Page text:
|Birth: ||Apr. 9, 1847|
|Death: ||Feb. 6, 1912|
Jesse was the son of Jesse King and Catherine Sivey. He married Fidellia Putman.
Obituary, "The Rockford Press," Rockford, OH, Friday, February 9, 1912:
"GONE TO REWARD
Aged Men and Veterans Answer the Final Summons From on High.
Stricken with paralysis Monday morning, Jesse King, a well-known and highly respected resident of this county, passed away Tuesday morning at his home in Blackcreek Township.
Mr. King had been in his usual health and the sudden seizure of paralysis resulting in his death, came as an awful shock to his family and acquaintances. Jesse King was born in Mercer county over sixty-three years ago. He was married to a daughter of Isaac Putman, and this union is survived by three sons, Henry and Solomon of Blackcreek Township and Isaac of Willshire. The wife and mother preceded in death three years ago this week, while Mr. and Mrs. King were spending the winter in southern states."
Article from "Rockford Press," Rockford, OH, Nov. 1, 1907:
BIG MOOSE. Attacks Jesse King Who Is With A Hunting Party In Maine. Has Desperate Encounter.
A letter from Moose Lake, Maine, where Jesse King of this place is with a party of hunters, tells of the following exciting adventure. Last evening when setting up camp, Mesars King and Vann, hunters from Ohio, were cutting tent poles, when they were attacked by a large wounded moose. A battle for life followed. King had a 38 calibre revolver and shot the moose twice through the head and through the neck. Then the moose was so near that to save himself he grappled the infuriated animal by the horns. Just at this critical moment Vann cut the animal in the neck with the ax and with another well-placed stroke, broke the moose down and then it was dispatched. The hunters were much excited at this unexpected adventure, so soon after reaching Moose Lake. They count themselves lucky that they escaped without serious injury...He says they are snugly in camp on the banks of Moose Lake, forty-five miles from the railroad. Are surrounded by mountains and lakes, and the forest is almost inaccessable to man. The most unfinished part of the United States ever seen. Weather fine but cool at nights but no snow. Dock King has just killed a nine-prong moose. Woods seem fullof moose and deer, and there are some bear, besides other game.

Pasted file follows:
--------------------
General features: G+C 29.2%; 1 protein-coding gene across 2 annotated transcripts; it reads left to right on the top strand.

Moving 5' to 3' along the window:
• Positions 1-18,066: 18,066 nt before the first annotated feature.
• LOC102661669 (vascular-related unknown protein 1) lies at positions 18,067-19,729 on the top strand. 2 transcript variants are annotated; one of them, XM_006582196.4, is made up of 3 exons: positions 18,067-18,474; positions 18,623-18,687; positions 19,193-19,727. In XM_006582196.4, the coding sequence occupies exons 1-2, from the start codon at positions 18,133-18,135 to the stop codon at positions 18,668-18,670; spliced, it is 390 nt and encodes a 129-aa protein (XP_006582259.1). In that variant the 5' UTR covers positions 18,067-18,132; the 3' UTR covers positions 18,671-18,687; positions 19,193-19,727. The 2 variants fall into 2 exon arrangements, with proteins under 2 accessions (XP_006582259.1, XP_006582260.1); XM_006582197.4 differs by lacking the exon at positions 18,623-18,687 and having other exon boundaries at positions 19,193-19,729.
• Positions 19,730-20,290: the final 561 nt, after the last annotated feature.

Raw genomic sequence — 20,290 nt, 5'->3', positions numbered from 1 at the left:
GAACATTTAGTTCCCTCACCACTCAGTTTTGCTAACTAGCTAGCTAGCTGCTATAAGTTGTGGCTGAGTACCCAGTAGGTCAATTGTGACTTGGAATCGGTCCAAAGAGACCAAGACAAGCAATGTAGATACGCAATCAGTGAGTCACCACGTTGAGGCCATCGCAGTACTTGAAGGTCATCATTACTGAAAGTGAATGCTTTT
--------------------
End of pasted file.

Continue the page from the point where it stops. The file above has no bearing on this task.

Jesse and Fidelia traveled south to St. George, GA, southeast of the Okefenokee Swamp, with William Dayton Krick and wife Mary Putman Krick in the autumn of 1908. He wrote letters back (1908 and 1909) to the "Rockford Press," detailing their experiences there and the history of the area, including the St. Johns River, Live Oak, St. Augustine and "Sea Port Cities of Interest."
Jesse was a retired farmer.
Jesse King (1805 - 1868)
Catherine Sivey King (1816 - 1878)
Fidellia Putman King (1852 - 1909)
Isaac Theodore King (1873 - 1936)*
Henry Harrison King (1873 - 1941)*
Solomon Pierce King (1876 - 1945)*
Solomon King (1834 - 1908)*
Philip King (1840 - 1864)*
Henry Harrison King (1842 - 1904)*
Jesse A. King (1847 - 1912)
Benjamin F. King (1853 - 1853)*
Created by: Judy Llamas
Record added: Jul 31, 2006
Find A Grave Memorial# 15096302